Live and Let Love: Self-Determination in Matters of Intimacy and Identity (Reviewing Randall Kennedy, Interracial Intimacies: Sex, Marriage, Identity and Adoption, 2003)
24 Pages Posted: 21 Jun 2010
Date Written: 2003
Are you free to choose the race of your spouse, . . . of your child, . . . of yourself? Historically, the legal and social answer to these questions was No. Matters of racial identity and interracial intimacy were strictly circumscribed by ideologies of racial essentialism and separation, ostensibly rooted in science, morality, and religion. In contrast, according to Professor Randall Kennedy in his new book, Interracial Intimacies: Sex, Marriage, Identity, and Adoption, the answer to all three questions should be a resounding yes. The exclusive source of racial identification and intimacy should be individual choice, free from legal and social interference. The reality today is somewhere in between. In matters of sexual and marital intimacy, the law takes a neutral posture, but significant social constraints remain. And in matters of adoption and racial identity, both law and social norms continue, albeit with decreasing fervor, to restrain individual choice in service of collective notions of racial appropriateness.
Kennedy challenges remaining obstacles to individual self-determination in matters of interracial intimacy and identity. He takes a candid look at America's historical and continuing aversion to intimacy between people of different races, an inquiry that reveals the deep and pathological nature of America's racial ideology. He also considers the meaning of race and the burdens imposed by essentialist definitions of race on the identities and intimate relations of those who would live otherwise. Finally, Kennedy criticizes America's continued resistance to interracial adoption, particularly involving black and Native American or Indian children, a resistance that, in Kennedy's view, favors culturalist agendas at the expense of children's welfare.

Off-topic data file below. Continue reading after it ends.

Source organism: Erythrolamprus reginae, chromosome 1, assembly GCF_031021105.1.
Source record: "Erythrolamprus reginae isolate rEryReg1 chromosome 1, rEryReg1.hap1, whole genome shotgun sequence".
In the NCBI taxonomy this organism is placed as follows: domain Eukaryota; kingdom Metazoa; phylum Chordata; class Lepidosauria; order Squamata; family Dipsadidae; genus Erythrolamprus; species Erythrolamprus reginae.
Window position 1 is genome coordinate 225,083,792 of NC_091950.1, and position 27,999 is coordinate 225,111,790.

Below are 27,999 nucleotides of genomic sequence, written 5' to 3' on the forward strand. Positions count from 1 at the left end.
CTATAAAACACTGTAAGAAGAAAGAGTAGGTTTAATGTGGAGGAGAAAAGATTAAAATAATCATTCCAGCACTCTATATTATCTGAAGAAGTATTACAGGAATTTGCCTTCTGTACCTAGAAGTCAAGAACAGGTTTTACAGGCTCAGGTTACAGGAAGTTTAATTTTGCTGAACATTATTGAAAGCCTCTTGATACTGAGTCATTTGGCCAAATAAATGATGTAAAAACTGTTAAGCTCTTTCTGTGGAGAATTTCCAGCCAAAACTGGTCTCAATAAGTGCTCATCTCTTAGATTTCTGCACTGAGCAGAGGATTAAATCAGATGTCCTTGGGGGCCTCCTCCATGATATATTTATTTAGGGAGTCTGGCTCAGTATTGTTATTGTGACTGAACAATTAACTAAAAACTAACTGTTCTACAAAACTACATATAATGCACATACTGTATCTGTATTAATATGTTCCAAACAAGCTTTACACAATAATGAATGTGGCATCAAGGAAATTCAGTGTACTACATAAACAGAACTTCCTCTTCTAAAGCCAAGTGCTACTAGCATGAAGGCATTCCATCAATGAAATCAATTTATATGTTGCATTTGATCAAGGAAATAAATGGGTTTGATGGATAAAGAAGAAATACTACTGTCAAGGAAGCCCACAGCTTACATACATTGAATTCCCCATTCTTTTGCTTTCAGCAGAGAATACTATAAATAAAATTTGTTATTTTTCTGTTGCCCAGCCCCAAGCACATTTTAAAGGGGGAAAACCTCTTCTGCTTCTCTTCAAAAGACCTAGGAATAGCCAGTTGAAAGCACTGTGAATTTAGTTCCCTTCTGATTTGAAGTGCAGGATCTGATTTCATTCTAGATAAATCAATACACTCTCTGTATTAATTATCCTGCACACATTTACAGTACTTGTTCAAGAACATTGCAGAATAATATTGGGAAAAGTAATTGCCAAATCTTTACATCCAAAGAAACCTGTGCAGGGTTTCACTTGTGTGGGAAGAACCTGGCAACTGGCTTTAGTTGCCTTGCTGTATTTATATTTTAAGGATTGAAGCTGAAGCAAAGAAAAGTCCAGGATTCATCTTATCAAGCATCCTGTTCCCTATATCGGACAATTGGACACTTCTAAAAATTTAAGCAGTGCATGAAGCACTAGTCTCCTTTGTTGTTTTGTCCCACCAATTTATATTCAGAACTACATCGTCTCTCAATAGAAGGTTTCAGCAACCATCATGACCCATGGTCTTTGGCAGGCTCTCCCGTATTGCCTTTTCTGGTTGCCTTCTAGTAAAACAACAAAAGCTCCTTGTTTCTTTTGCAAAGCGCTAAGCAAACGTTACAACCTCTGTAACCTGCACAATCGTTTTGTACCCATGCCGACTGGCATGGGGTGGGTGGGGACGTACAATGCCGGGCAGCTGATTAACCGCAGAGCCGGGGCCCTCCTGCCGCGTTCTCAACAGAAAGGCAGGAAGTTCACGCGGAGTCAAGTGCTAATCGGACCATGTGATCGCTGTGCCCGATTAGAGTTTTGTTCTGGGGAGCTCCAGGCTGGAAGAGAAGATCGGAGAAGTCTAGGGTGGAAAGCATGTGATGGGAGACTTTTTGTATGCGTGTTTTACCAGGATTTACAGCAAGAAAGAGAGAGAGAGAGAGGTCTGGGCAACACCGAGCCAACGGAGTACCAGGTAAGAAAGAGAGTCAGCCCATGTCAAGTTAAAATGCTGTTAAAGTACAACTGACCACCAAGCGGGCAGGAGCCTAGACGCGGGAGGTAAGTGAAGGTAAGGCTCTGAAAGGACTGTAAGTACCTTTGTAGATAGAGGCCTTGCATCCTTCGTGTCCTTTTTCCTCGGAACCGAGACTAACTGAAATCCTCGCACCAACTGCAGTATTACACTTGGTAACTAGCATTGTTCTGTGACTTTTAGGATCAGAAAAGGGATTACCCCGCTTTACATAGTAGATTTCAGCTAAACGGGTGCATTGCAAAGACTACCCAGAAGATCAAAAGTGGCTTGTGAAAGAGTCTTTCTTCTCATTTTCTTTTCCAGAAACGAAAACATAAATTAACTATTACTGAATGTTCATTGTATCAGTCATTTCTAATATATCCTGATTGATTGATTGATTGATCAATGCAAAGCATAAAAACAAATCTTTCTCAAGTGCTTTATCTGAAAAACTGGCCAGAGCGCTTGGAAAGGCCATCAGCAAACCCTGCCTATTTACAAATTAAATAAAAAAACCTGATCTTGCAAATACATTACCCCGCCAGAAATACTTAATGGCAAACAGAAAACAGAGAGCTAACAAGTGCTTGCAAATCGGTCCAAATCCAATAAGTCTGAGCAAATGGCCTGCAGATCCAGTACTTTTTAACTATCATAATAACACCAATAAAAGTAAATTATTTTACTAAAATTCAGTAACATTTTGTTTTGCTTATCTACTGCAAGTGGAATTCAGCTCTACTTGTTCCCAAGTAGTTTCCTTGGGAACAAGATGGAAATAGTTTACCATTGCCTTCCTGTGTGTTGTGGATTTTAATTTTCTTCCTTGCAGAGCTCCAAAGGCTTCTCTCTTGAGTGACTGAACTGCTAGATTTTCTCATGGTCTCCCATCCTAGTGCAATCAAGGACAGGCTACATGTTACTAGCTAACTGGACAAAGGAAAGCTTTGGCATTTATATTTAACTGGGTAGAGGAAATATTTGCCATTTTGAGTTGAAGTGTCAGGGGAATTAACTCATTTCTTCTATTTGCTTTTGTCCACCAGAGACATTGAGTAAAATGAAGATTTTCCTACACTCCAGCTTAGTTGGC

The book is not, however, pessimistic. It is inspiring. Although opposition to interracial intimacy has reflected a repugnant and often brutal ideology of racial hierarchy, interracial relationships have always developed, revealing the indomitable power of human intimacy. Moreover, significant progress has occurred in the direction of racial tolerance. Kennedy hopes this progress will continue, aided by his book, which aims to “mov[e] interracial intimacy to center stage as a necessary focus of inquiry for anyone seriously interested in understanding and improving American society” (p. 12).
Interracial Intimacies also has important implications beyond race. The principles advanced by Kennedy in defense of individual freedom and self-determination in matters of intimacy and identity afford a basis for evaluating social and legal restrictions on the intimate relations of homosexual people. The human ideals of love, trust, and compassion that Kennedy advocates and celebrates arguably should extend to those members of our community who happen to fall in love with people of the same sex. Accordingly, in addition to promoting racial tolerance, the lessons of Interracial Intimacies counsel greater tolerance for intrasexual intimacies.
In Part I, in addition to describing the book, I identify and analyze Kennedy's core claims about the legitimate role of the state and social groups in matters of interracial sex, marriage, identity, and adoption. Although I agree substantially with Kennedy's perspective, I question his quite radical position that racial identity should be exclusively a matter of personal choice. His position, I argue, is unrealistic at the present time and, more importantly, threatens to undermine efforts to remedy the effects of past racial discrimination and to deter present discrimination. I also criticize Kennedy's opposition to race matching in adoption as too extreme, in that he would oppose consideration of race even if evidence persuasively demonstrated that same-race placements were in general better for black children. I broaden my focus, in Part II, to intimacies between people of the same sex. I argue that the principles on which Kennedy relies for accepting interracial intimacies support the acceptance of intrasexual intimacies.
Keywords: interracial marriage, race relations, marriage, racial identity
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